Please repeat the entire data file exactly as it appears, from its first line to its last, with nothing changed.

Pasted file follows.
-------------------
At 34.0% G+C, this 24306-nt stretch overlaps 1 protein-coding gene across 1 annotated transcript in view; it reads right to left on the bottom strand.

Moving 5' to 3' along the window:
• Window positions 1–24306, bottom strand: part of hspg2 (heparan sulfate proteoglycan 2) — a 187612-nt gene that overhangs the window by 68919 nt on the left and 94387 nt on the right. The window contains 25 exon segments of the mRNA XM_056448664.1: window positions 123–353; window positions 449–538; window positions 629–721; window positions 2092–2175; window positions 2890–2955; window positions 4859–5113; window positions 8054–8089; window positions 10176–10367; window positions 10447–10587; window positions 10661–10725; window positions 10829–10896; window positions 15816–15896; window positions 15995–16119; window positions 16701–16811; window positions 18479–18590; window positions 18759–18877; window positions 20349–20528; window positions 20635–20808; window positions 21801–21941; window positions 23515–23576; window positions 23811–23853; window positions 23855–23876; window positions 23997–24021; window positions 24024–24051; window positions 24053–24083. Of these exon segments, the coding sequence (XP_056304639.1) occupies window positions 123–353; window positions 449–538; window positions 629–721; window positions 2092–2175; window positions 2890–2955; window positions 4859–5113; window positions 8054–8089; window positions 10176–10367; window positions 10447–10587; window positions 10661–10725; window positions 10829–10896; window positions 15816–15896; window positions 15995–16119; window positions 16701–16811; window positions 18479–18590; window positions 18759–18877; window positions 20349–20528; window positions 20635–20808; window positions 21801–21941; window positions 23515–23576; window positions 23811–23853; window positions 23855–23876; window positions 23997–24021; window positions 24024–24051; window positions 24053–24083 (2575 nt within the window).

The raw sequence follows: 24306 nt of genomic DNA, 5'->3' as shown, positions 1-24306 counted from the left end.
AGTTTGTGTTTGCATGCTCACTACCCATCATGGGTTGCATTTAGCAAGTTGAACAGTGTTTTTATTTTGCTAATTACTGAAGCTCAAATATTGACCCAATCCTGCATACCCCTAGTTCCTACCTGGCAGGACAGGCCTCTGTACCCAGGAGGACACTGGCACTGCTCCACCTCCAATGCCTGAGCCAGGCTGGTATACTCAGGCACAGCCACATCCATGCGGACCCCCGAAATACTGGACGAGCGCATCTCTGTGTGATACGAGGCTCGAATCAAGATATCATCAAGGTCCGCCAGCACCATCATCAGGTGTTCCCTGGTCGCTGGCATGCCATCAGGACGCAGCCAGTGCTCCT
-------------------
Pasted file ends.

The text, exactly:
At 34.0% G+C, this 24306-nt stretch overlaps 1 protein-coding gene across 1 annotated transcript in view; it reads right to left on the bottom strand.

Moving 5' to 3' along the window:
• Window positions 1–24306, bottom strand: part of hspg2 (heparan sulfate proteoglycan 2) — a 187612-nt gene that overhangs the window by 68919 nt on the left and 94387 nt on the right. The window contains 25 exon segments of the mRNA XM_056448664.1: window positions 123–353; window positions 449–538; window positions 629–721; window positions 2092–2175; window positions 2890–2955; window positions 4859–5113; window positions 8054–8089; window positions 10176–10367; window positions 10447–10587; window positions 10661–10725; window positions 10829–10896; window positions 15816–15896; window positions 15995–16119; window positions 16701–16811; window positions 18479–18590; window positions 18759–18877; window positions 20349–20528; window positions 20635–20808; window positions 21801–21941; window positions 23515–23576; window positions 23811–23853; window positions 23855–23876; window positions 23997–24021; window positions 24024–24051; window positions 24053–24083. Of these exon segments, the coding sequence (XP_056304639.1) occupies window positions 123–353; window positions 449–538; window positions 629–721; window positions 2092–2175; window positions 2890–2955; window positions 4859–5113; window positions 8054–8089; window positions 10176–10367; window positions 10447–10587; window positions 10661–10725; window positions 10829–10896; window positions 15816–15896; window positions 15995–16119; window positions 16701–16811; window positions 18479–18590; window positions 18759–18877; window positions 20349–20528; window positions 20635–20808; window positions 21801–21941; window positions 23515–23576; window positions 23811–23853; window positions 23855–23876; window positions 23997–24021; window positions 24024–24051; window positions 24053–24083 (2575 nt within the window).

The raw sequence follows: 24306 nt of genomic DNA, 5'->3' as shown, positions 1-24306 counted from the left end.
AGTTTGTGTTTGCATGCTCACTACCCATCATGGGTTGCATTTAGCAAGTTGAACAGTGTTTTTATTTTGCTAATTACTGAAGCTCAAATATTGACCCAATCCTGCATACCCCTAGTTCCTACCTGGCAGGACAGGCCTCTGTACCCAGGAGGACACTGGCACTGCTCCACCTCCAATGCCTGAGCCAGGCTGGTATACTCAGGCACAGCCACATCCATGCGGACCCCCGAAATACTGGACGAGCGCATCTCTGTGTGATACGAGGCTCGAATCAAGATATCATCAAGGTCCGCCAGCACCATCATCAGGTGTTCCCTGGTCGCTGGCATGCCATCAGGACGCAGCCAGTGCTCCT